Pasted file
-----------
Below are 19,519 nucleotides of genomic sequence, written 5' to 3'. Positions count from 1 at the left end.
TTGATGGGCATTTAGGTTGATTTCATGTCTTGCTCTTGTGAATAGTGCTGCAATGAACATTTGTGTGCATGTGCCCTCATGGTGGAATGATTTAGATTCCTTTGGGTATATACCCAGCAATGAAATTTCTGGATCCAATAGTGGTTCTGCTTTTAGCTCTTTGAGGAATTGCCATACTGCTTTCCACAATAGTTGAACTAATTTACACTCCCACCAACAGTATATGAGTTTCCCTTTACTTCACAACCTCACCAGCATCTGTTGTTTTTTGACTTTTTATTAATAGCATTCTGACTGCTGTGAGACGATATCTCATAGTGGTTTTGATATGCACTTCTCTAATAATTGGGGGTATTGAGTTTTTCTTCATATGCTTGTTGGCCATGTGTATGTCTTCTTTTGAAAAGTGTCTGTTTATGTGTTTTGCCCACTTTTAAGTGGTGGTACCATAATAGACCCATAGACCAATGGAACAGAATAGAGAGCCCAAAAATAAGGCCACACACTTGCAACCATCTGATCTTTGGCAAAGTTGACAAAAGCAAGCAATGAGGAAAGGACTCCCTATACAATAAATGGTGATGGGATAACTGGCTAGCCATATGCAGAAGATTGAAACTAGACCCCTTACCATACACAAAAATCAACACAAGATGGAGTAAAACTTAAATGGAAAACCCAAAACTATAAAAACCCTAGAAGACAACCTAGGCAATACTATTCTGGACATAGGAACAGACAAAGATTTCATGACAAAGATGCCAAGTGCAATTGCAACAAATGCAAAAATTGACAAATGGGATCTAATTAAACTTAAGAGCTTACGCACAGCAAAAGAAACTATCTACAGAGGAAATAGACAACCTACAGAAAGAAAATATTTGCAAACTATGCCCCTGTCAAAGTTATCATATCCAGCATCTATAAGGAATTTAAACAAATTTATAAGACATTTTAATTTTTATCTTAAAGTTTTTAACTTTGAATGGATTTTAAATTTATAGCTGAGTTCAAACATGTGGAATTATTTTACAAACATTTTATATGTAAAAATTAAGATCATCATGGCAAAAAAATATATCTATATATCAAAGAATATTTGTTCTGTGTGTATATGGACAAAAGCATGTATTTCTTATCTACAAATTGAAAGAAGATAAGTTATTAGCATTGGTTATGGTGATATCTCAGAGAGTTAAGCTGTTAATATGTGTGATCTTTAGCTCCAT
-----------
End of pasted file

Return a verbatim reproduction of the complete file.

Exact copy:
Below are 19,519 nucleotides of genomic sequence, written 5' to 3'. Positions count from 1 at the left end.
TTGATGGGCATTTAGGTTGATTTCATGTCTTGCTCTTGTGAATAGTGCTGCAATGAACATTTGTGTGCATGTGCCCTCATGGTGGAATGATTTAGATTCCTTTGGGTATATACCCAGCAATGAAATTTCTGGATCCAATAGTGGTTCTGCTTTTAGCTCTTTGAGGAATTGCCATACTGCTTTCCACAATAGTTGAACTAATTTACACTCCCACCAACAGTATATGAGTTTCCCTTTACTTCACAACCTCACCAGCATCTGTTGTTTTTTGACTTTTTATTAATAGCATTCTGACTGCTGTGAGACGATATCTCATAGTGGTTTTGATATGCACTTCTCTAATAATTGGGGGTATTGAGTTTTTCTTCATATGCTTGTTGGCCATGTGTATGTCTTCTTTTGAAAAGTGTCTGTTTATGTGTTTTGCCCACTTTTAAGTGGTGGTACCATAATAGACCCATAGACCAATGGAACAGAATAGAGAGCCCAAAAATAAGGCCACACACTTGCAACCATCTGATCTTTGGCAAAGTTGACAAAAGCAAGCAATGAGGAAAGGACTCCCTATACAATAAATGGTGATGGGATAACTGGCTAGCCATATGCAGAAGATTGAAACTAGACCCCTTACCATACACAAAAATCAACACAAGATGGAGTAAAACTTAAATGGAAAACCCAAAACTATAAAAACCCTAGAAGACAACCTAGGCAATACTATTCTGGACATAGGAACAGACAAAGATTTCATGACAAAGATGCCAAGTGCAATTGCAACAAATGCAAAAATTGACAAATGGGATCTAATTAAACTTAAGAGCTTACGCACAGCAAAAGAAACTATCTACAGAGGAAATAGACAACCTACAGAAAGAAAATATTTGCAAACTATGCCCCTGTCAAAGTTATCATATCCAGCATCTATAAGGAATTTAAACAAATTTATAAGACATTTTAATTTTTATCTTAAAGTTTTTAACTTTGAATGGATTTTAAATTTATAGCTGAGTTCAAACATGTGGAATTATTTTACAAACATTTTATATGTAAAAATTAAGATCATCATGGCAAAAAAATATATCTATATATCAAAGAATATTTGTTCTGTGTGTATATGGACAAAAGCATGTATTTCTTATCTACAAATTGAAAGAAGATAAGTTATTAGCATTGGTTATGGTGATATCTCAGAGAGTTAAGCTGTTAATATGTGTGATCTTTAGCTCCAT